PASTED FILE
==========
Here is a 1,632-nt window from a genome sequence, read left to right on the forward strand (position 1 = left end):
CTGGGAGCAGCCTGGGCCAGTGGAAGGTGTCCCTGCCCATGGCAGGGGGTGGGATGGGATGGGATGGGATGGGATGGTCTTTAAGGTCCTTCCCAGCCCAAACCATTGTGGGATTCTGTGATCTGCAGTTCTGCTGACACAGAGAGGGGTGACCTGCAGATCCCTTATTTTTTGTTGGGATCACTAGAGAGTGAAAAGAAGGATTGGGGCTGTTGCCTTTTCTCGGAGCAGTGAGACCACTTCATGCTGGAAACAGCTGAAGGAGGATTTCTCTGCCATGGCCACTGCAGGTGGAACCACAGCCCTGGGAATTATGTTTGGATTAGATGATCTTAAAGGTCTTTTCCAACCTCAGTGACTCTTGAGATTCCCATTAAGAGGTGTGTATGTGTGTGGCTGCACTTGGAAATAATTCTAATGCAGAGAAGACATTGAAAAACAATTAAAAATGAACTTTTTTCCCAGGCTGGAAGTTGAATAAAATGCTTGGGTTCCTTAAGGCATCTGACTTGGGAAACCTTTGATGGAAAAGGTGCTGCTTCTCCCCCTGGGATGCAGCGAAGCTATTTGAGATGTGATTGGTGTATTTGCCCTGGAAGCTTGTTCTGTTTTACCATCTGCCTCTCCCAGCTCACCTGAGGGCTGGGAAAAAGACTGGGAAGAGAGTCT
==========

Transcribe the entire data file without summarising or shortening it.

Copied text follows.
Here is a 1,632-nt window from a genome sequence, read left to right on the forward strand (position 1 = left end):
CTGGGAGCAGCCTGGGCCAGTGGAAGGTGTCCCTGCCCATGGCAGGGGGTGGGATGGGATGGGATGGGATGGGATGGTCTTTAAGGTCCTTCCCAGCCCAAACCATTGTGGGATTCTGTGATCTGCAGTTCTGCTGACACAGAGAGGGGTGACCTGCAGATCCCTTATTTTTTGTTGGGATCACTAGAGAGTGAAAAGAAGGATTGGGGCTGTTGCCTTTTCTCGGAGCAGTGAGACCACTTCATGCTGGAAACAGCTGAAGGAGGATTTCTCTGCCATGGCCACTGCAGGTGGAACCACAGCCCTGGGAATTATGTTTGGATTAGATGATCTTAAAGGTCTTTTCCAACCTCAGTGACTCTTGAGATTCCCATTAAGAGGTGTGTATGTGTGTGGCTGCACTTGGAAATAATTCTAATGCAGAGAAGACATTGAAAAACAATTAAAAATGAACTTTTTTCCCAGGCTGGAAGTTGAATAAAATGCTTGGGTTCCTTAAGGCATCTGACTTGGGAAACCTTTGATGGAAAAGGTGCTGCTTCTCCCCCTGGGATGCAGCGAAGCTATTTGAGATGTGATTGGTGTATTTGCCCTGGAAGCTTGTTCTGTTTTACCATCTGCCTCTCCCAGCTCACCTGAGGGCTGGGAAAAAGACTGGGAAGAGAGTCT